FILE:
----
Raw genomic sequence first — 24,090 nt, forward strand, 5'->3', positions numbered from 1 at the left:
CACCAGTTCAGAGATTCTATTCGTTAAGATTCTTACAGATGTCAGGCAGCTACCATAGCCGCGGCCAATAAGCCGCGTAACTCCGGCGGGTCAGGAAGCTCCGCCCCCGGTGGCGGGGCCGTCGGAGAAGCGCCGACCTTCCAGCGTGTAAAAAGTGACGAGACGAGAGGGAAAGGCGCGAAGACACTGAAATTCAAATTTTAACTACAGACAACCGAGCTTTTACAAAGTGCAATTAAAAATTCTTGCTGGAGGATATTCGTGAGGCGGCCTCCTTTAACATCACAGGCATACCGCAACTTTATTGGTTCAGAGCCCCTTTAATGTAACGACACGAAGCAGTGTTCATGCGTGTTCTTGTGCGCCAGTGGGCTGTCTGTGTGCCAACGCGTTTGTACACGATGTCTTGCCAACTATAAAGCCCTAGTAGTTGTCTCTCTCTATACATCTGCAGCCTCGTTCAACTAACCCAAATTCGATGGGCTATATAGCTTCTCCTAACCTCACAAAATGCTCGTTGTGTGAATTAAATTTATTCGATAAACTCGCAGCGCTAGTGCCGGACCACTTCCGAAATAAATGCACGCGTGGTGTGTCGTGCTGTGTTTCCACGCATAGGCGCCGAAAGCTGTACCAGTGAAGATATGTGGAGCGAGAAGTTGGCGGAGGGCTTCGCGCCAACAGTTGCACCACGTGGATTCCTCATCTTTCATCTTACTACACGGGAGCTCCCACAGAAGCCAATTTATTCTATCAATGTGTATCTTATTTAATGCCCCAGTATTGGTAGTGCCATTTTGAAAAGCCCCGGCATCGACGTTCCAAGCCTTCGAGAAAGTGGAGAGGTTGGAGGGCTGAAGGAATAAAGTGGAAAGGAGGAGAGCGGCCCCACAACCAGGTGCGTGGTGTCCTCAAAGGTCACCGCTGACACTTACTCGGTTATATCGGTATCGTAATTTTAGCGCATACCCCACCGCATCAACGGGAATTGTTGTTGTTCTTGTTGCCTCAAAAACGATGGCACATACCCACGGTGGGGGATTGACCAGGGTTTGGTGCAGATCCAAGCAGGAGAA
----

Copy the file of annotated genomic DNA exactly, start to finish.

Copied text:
Raw genomic sequence first — 24,090 nt, forward strand, 5'->3', positions numbered from 1 at the left:
CACCAGTTCAGAGATTCTATTCGTTAAGATTCTTACAGATGTCAGGCAGCTACCATAGCCGCGGCCAATAAGCCGCGTAACTCCGGCGGGTCAGGAAGCTCCGCCCCCGGTGGCGGGGCCGTCGGAGAAGCGCCGACCTTCCAGCGTGTAAAAAGTGACGAGACGAGAGGGAAAGGCGCGAAGACACTGAAATTCAAATTTTAACTACAGACAACCGAGCTTTTACAAAGTGCAATTAAAAATTCTTGCTGGAGGATATTCGTGAGGCGGCCTCCTTTAACATCACAGGCATACCGCAACTTTATTGGTTCAGAGCCCCTTTAATGTAACGACACGAAGCAGTGTTCATGCGTGTTCTTGTGCGCCAGTGGGCTGTCTGTGTGCCAACGCGTTTGTACACGATGTCTTGCCAACTATAAAGCCCTAGTAGTTGTCTCTCTCTATACATCTGCAGCCTCGTTCAACTAACCCAAATTCGATGGGCTATATAGCTTCTCCTAACCTCACAAAATGCTCGTTGTGTGAATTAAATTTATTCGATAAACTCGCAGCGCTAGTGCCGGACCACTTCCGAAATAAATGCACGCGTGGTGTGTCGTGCTGTGTTTCCACGCATAGGCGCCGAAAGCTGTACCAGTGAAGATATGTGGAGCGAGAAGTTGGCGGAGGGCTTCGCGCCAACAGTTGCACCACGTGGATTCCTCATCTTTCATCTTACTACACGGGAGCTCCCACAGAAGCCAATTTATTCTATCAATGTGTATCTTATTTAATGCCCCAGTATTGGTAGTGCCATTTTGAAAAGCCCCGGCATCGACGTTCCAAGCCTTCGAGAAAGTGGAGAGGTTGGAGGGCTGAAGGAATAAAGTGGAAAGGAGGAGAGCGGCCCCACAACCAGGTGCGTGGTGTCCTCAAAGGTCACCGCTGACACTTACTCGGTTATATCGGTATCGTAATTTTAGCGCATACCCCACCGCATCAACGGGAATTGTTGTTGTTCTTGTTGCCTCAAAAACGATGGCACATACCCACGGTGGGGGATTGACCAGGGTTTGGTGCAGATCCAAGCAGGAGAA